Mental constructs can be very stable and long-lasting, more like the climate you live in than the weather that changes from day to day. Emotions that might flit through your awareness in a matter of minutes or half a day (weather) can settle into a longer-lasting mood (climate). The moods we deem negative — depression, discouragement, despair — are the ones we’re more likely to notice and want to shift than the lighter-hearted moods of joy or contentment.

As human beings, we adopt roles, preferences, priorities, and goals that filter our perceptions and shape our responses over long periods of time. We prioritize family over work, or work over family, based on deeply held values and convictions. We construct entire philosophies of living, belief systems, and identities that filter our perceptions and response to reality. Formulating values to live by is part of resilience: they are part of a moral compass that guides our life choices. But locking ourselves into values that cannot be changed in response to new experiences is not resilient.

At this stage of new conditioning, you’re simply training your awareness to realize that any thought is a product of the processes of your brain, and thus any thought can change. Entire patterns of thought, no matter how complex, can change. Roles, preference, priorities, and even entire belief systems can change over time — and they do.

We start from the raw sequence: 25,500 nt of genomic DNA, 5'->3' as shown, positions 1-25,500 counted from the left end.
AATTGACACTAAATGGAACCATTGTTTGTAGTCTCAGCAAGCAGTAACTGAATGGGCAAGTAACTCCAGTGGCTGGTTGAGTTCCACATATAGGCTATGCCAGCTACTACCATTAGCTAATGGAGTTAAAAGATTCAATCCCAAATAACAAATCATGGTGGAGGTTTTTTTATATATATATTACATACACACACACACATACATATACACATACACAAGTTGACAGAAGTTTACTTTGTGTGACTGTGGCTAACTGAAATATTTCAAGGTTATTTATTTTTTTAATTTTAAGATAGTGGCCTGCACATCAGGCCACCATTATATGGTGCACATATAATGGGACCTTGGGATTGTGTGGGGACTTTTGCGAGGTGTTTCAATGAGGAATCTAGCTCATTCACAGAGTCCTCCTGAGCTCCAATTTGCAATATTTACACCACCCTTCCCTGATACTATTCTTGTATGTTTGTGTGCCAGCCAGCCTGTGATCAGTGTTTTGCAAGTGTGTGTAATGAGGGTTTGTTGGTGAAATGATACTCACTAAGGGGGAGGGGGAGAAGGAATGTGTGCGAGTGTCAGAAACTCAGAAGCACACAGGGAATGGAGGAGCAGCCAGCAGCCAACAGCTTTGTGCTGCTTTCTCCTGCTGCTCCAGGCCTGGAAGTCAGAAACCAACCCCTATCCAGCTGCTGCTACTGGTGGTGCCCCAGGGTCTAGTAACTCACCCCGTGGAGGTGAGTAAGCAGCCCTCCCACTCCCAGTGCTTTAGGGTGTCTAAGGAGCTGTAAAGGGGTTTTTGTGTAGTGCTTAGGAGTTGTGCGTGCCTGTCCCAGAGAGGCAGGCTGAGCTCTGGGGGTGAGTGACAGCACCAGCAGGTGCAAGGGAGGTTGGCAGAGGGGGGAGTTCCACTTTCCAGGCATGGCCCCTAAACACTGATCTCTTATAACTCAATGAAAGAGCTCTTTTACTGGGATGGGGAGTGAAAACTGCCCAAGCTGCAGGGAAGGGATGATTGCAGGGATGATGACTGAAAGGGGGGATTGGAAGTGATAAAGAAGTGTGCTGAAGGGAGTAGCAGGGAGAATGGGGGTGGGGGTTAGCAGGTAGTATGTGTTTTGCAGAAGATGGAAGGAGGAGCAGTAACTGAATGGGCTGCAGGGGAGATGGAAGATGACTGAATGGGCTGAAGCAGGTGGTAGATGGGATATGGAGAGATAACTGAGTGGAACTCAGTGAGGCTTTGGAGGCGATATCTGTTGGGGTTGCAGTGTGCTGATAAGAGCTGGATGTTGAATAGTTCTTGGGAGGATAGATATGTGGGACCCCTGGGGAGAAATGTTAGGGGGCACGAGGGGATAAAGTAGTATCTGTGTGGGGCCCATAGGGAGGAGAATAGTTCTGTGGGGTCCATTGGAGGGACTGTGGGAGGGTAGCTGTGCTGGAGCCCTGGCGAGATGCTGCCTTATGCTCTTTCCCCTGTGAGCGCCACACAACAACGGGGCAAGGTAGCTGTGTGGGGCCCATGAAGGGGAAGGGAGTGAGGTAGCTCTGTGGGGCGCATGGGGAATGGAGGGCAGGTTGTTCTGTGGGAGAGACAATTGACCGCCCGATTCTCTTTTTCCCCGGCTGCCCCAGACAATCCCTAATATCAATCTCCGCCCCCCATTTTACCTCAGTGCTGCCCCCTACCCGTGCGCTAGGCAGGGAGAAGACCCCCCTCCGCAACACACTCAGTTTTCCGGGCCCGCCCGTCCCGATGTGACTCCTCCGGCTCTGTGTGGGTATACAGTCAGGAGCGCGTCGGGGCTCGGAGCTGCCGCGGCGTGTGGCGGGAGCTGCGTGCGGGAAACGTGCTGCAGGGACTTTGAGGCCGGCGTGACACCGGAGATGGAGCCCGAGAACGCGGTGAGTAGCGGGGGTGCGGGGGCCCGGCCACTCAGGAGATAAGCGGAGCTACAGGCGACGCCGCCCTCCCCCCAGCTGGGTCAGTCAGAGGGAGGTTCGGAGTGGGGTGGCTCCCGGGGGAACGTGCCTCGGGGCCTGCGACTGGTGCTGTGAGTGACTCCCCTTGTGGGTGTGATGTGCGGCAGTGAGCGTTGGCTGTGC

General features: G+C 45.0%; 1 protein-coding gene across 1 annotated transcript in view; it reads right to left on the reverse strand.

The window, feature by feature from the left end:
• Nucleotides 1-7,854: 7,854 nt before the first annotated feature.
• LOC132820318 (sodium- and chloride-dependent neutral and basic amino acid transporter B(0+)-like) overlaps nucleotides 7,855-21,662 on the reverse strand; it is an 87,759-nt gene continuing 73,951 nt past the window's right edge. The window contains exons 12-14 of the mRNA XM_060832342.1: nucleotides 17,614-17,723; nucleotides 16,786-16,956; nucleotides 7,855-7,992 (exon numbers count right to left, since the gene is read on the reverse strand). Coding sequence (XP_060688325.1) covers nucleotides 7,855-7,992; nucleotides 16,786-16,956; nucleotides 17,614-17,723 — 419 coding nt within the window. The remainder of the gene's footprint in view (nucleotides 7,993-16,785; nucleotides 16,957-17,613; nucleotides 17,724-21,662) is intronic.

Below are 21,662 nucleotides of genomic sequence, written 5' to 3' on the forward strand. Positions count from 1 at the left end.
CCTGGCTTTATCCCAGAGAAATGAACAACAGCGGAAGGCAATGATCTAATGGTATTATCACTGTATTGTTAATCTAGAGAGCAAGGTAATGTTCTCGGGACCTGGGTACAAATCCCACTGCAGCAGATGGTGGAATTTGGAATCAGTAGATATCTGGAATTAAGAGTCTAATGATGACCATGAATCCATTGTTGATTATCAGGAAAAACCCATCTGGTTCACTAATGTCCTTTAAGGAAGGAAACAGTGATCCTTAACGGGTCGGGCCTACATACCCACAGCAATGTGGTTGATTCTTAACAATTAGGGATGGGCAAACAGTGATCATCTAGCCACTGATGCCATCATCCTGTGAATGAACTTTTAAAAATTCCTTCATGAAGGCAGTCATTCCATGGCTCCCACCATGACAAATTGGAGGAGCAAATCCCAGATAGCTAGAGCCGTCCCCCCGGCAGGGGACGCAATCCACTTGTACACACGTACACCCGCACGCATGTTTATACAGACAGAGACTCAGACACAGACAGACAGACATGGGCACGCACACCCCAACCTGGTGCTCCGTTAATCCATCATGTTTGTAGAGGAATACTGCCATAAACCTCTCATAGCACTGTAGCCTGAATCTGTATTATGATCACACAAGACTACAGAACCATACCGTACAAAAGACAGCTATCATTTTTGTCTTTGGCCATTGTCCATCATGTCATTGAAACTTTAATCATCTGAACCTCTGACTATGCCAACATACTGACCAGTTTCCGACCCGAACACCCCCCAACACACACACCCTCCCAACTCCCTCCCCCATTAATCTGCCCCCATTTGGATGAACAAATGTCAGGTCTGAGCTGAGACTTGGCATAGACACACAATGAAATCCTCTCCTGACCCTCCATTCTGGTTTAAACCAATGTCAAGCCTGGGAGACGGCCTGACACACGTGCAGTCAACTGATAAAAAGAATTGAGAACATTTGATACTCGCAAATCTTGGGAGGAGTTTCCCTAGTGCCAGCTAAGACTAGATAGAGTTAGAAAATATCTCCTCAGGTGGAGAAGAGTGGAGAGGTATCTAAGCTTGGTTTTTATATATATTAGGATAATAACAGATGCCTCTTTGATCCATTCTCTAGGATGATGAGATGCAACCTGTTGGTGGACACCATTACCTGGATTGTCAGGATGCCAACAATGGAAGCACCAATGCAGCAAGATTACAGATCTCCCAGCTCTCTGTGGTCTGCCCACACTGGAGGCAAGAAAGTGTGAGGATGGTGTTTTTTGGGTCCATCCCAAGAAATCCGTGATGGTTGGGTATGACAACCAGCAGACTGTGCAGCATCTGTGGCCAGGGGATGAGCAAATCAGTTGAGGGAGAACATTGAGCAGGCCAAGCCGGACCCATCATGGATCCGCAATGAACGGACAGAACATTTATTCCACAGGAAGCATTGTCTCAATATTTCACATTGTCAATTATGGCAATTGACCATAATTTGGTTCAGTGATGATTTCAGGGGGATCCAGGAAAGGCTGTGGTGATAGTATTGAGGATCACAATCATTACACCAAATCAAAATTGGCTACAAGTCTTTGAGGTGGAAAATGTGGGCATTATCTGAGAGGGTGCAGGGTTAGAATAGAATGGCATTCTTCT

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Linda Graham, MFT, is the author of Resilience and also Bouncing Back, the winner of a 2013 Books for a Better Life Award. She is an experienced psychotherapist who integrates modern neuroscience, mindfulness practices, and relational psychology in her international trainings on resilience and well-being. Visit her online at www.lindagraham-mft.net.

 

Excerpted from the book Resilience: Powerful Practices for Bouncing Back from Disappointment, Difficulty, and Even Disaster. Copyright ©2018 by Linda Graham. Printed with permission from New World Library — www.newworldlibrary.com.

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10 Sep

To Find the Love of Your Life, Know Your Dosha!

Ask anyone and you’ll get the same answer: What’s the most important thing in life? Love! We want to be in love, and we want that love to last. So how do we go about finding that one person to share our lives with? And how do we live happily ever after with that person once we find him or her?